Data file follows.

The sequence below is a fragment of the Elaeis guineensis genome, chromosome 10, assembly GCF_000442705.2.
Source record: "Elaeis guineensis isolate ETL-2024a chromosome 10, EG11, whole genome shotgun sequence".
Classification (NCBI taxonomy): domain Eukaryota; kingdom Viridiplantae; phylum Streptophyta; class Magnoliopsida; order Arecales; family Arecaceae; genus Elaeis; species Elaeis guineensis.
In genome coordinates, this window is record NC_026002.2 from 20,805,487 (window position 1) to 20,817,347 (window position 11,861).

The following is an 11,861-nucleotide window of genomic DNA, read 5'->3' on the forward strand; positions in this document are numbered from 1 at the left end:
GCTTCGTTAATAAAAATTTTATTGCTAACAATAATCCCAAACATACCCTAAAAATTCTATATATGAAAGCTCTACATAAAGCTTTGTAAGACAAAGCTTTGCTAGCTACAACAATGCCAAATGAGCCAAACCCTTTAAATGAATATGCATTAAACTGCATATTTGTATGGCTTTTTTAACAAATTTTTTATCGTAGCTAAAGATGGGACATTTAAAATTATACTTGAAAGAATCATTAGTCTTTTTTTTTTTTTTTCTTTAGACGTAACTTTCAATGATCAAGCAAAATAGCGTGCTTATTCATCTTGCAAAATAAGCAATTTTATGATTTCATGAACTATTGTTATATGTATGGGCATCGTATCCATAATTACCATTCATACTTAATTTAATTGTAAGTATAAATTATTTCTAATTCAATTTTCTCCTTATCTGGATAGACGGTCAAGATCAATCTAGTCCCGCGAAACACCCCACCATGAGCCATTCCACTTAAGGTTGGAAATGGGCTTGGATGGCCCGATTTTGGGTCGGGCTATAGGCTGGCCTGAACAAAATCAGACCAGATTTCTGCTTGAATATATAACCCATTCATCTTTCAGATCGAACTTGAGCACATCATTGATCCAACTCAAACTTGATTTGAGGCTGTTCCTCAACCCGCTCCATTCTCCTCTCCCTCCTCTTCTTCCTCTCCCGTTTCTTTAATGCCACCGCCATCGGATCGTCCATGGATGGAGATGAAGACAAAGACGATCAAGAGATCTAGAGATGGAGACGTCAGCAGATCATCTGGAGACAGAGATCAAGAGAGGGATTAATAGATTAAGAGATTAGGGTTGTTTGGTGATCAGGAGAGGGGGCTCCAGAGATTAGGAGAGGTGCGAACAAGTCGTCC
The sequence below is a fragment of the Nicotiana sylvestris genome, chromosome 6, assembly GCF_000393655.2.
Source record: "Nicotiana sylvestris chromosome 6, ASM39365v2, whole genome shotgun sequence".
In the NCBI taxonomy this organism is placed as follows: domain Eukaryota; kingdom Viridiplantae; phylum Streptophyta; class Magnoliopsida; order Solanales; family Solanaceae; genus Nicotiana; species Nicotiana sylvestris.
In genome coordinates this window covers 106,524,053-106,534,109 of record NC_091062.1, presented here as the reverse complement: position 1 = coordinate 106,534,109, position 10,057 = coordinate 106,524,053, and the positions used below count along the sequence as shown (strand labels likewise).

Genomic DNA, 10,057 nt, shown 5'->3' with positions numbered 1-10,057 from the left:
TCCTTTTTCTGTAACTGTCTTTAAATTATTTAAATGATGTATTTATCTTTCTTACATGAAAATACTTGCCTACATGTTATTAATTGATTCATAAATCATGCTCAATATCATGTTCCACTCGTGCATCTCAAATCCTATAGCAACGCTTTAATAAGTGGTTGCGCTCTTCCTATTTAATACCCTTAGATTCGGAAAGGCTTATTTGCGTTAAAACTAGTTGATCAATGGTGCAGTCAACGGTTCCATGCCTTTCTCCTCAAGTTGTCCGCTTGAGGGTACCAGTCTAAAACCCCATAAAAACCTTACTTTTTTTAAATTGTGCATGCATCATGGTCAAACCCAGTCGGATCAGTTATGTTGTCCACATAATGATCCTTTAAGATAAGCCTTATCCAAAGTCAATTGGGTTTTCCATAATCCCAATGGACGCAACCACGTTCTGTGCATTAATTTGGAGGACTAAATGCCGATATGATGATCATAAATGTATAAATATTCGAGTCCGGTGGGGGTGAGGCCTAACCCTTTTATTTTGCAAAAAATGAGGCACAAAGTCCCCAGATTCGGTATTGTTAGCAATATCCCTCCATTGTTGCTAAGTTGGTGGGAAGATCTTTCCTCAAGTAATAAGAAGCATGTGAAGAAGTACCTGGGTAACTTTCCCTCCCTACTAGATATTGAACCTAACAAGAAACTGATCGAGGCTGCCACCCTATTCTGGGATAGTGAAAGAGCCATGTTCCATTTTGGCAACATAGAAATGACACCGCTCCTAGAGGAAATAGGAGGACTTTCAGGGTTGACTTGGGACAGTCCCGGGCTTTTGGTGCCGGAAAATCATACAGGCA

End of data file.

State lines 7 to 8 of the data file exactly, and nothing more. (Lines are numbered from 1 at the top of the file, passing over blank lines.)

The sequence below is a fragment of the Nicotiana sylvestris genome, chromosome 6, assembly GCF_000393655.2.
Source record: "Nicotiana sylvestris chromosome 6, ASM39365v2, whole genome shotgun sequence".